Surviving a Nuclear Explosion, Part 1

Surviving a Nuclear Explosion, Part 1

This would be the best time to learn how to survive a nuclear attack when North Korea is practicing for war and developing long range nuclear missiles which should motivate you to practice  Surviving a Nuclear Explosion. Russia breached various weapon treaties and upgraded its nuclear armory. On the other hand Trump is not only threatening “fire and furry” but the United States military is also considering defensive attacks on North Korea’s military facilities.

In addition dirty bombs and nuclear terrorism also remain a worrying threat. Though the danger of a nuclear explosion or attack is unlikely today, these events are very sobering and terrorism by nature is not predictable. This article presents a comprehensive guide on surviving a nuclear explosion.

What is a nuclear explosion?

Before we delve deeper into how to survive a nuclear explosion, it is important to first understand what exactly a nuclear explosion is. It is basically a blast with intense heat and light, widespread radioactive particles and a damaging pressure wave that can infect water, air and ground surfaces for several miles around. A nuclear bomb can range from a portable device that can be carried by one person to a huge missile transported by an intercontinental missile. When a nuclear device explodes, the area around the explosion is pulverized and scorched with overwhelming heat and a blinding flash of light.

It also produces a pressure wave that can flatten all the structures around it including roads, buildings and bridges plus everything within a miles radius instantly gets contaminated with deadly radioactive material. Fortunately, a nuclear explosion doesn’t always mean death. People have survived them in the past and you can too. For example when the first nuclear bomb was dropped on Hiroshima Japan by the US, almost 80 percent of those who were affected survived. Nonetheless the effects still haunts them up to today.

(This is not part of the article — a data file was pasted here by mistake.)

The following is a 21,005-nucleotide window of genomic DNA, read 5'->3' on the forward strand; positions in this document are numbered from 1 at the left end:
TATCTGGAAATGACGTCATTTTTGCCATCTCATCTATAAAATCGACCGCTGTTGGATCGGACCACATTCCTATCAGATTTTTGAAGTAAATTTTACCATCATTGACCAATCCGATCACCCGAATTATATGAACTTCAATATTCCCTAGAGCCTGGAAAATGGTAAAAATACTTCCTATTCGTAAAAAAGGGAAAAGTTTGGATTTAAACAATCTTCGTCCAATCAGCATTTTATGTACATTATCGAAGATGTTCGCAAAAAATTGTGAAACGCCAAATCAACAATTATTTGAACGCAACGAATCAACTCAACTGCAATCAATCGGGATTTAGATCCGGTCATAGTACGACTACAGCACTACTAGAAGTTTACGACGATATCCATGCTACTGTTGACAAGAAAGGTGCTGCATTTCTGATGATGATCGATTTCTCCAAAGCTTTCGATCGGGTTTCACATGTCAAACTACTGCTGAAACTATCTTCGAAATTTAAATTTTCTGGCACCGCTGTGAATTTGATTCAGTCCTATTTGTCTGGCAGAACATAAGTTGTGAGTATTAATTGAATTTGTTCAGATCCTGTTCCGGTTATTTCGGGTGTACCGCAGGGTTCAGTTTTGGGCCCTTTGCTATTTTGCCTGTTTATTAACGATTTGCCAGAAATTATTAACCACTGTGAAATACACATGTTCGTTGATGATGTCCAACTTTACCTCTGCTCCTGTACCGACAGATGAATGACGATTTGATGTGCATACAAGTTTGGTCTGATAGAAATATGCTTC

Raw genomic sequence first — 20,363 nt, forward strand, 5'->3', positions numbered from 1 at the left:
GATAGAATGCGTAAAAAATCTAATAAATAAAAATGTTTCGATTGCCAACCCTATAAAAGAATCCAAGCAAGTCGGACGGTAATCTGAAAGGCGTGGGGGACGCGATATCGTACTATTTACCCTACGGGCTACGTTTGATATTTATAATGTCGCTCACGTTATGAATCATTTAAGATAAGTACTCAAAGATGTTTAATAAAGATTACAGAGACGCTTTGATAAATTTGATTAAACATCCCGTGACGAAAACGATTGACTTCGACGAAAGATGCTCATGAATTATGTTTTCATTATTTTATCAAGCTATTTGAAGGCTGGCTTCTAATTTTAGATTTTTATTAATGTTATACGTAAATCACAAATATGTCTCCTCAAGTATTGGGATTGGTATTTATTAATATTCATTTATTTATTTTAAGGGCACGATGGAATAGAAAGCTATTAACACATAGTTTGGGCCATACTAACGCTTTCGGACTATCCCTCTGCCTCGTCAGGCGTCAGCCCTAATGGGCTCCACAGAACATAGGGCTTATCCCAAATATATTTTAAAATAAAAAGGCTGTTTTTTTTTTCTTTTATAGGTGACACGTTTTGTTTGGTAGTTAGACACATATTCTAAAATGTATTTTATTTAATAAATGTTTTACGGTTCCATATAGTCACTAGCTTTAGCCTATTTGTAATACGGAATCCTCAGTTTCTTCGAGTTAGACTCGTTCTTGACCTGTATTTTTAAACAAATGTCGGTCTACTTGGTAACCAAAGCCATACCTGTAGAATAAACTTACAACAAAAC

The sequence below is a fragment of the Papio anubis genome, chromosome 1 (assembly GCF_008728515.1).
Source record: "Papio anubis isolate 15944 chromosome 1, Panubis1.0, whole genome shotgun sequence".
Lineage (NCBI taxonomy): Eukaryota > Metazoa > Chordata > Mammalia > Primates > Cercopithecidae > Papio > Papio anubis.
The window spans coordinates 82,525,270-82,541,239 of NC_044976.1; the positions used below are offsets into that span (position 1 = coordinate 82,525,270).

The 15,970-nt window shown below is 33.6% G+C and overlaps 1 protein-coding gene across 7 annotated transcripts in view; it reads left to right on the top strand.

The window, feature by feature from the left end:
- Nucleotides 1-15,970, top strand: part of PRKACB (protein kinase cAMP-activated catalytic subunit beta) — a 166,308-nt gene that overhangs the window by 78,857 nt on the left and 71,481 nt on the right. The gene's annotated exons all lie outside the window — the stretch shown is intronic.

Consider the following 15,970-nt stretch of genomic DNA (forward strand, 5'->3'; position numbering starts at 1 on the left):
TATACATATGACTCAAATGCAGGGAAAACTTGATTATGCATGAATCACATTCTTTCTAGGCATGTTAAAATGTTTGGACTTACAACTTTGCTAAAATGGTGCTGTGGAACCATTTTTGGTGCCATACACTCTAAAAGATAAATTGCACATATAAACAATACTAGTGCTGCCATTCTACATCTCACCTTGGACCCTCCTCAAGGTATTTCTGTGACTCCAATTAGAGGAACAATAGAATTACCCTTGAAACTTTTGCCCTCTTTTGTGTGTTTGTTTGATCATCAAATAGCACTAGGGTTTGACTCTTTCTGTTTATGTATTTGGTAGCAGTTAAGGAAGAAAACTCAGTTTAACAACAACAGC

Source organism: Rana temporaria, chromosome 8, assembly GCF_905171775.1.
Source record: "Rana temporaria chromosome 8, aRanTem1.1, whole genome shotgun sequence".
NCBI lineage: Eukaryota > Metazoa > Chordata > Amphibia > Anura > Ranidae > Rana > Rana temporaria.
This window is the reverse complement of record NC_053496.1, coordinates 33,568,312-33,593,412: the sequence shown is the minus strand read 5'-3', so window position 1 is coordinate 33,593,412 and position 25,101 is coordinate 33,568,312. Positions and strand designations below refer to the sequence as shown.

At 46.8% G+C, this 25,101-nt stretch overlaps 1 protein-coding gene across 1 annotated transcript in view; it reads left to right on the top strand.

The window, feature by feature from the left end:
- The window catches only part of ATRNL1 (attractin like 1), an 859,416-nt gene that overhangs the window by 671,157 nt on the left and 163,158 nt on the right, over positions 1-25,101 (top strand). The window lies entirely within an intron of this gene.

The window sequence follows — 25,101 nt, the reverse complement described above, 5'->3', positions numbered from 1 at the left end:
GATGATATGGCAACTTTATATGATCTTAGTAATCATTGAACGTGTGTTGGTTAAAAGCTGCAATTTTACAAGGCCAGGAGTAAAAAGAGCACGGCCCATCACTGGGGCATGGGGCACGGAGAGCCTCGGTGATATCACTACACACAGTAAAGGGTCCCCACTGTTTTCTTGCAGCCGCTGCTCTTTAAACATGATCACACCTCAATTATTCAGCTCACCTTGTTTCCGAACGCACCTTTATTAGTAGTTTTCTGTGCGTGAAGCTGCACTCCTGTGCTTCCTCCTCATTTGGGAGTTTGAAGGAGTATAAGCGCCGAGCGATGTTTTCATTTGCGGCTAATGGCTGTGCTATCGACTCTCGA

Here are important tips on surviving a nuclear attack

Before the explosion hits

Why would anyone want to plan for such a devastating incident? The same reason you prepare for work or school presentations, is the same reason you should prepare for a nuclear attack. Preparing early usually leads to success and surviving such a terrible occurrence is no different. Whether you only have a few hours to spare before the impending attack or you anticipated the doom several months in advance, there are some important items that you need to have ready. The main essentials include a lot of non-perishable food, sealed water, first aid kits and flashlights. These essentials should be able to last for at least 14 days. It is also important that you have access to a hand cracked radio unit or a battery powered radio. Extra clothes will also be important just in case your clothes get contaminated with radioactive material.

Where to hide from the explosion

There are 3 important aspects to consider when it comes to hiding from the blast: Shielding, time and distance. Stay away from areas labeled “HAZMAT” or radiation hazard.’ Also avoid damaged areas. The longer the distance between you and the attack area the better for you. Basically, you should look for underground areas such as office or home basements, or blast shelters that are designed for hiding from such attacks. In addition buildings designed with thick materials like brick or concrete are also good for shielding from radiation. Avoid wooden houses, unless there is no other choice. And once you find your ideal shelter, stay there for some time before you go out. Radiation usually drops in intensity a bit quickly, but the first two weeks are usually very deadly.

During a nuclear explosion

If the explosion is imminent, that will give you enough protection. Also, be alert for any communication from government agencies and do not move from the shelter unless instructed so. Immediately after the attack, radiation is usually the deadliest killer. If you are outside during the explosion, lie down flat on the ground and keep your eyes closed as looking at the fireball can easily blind you. Once the explosion is over, look for a place where you can thoroughly scrub yourself under running water with high quality soap to get rid of any radioactive material. Dispose of your clothes in a plastic bag and seal it properly to keep away from any dust that settled on them.

After the explosion

Many people will be able to move out of their shelters a few days after the explosion if the respective government agencies deem it safe. Nonetheless, areas that were affected with highest fallout could stay under quarantine for up to a month or two. Also keep listening to TV and radio broadcasts for any updates on where it is safe to go and which places to avoid. Also remember to avoid areas marked HAZMAT’ or radiation hazard’ and if necessary seek medical help.

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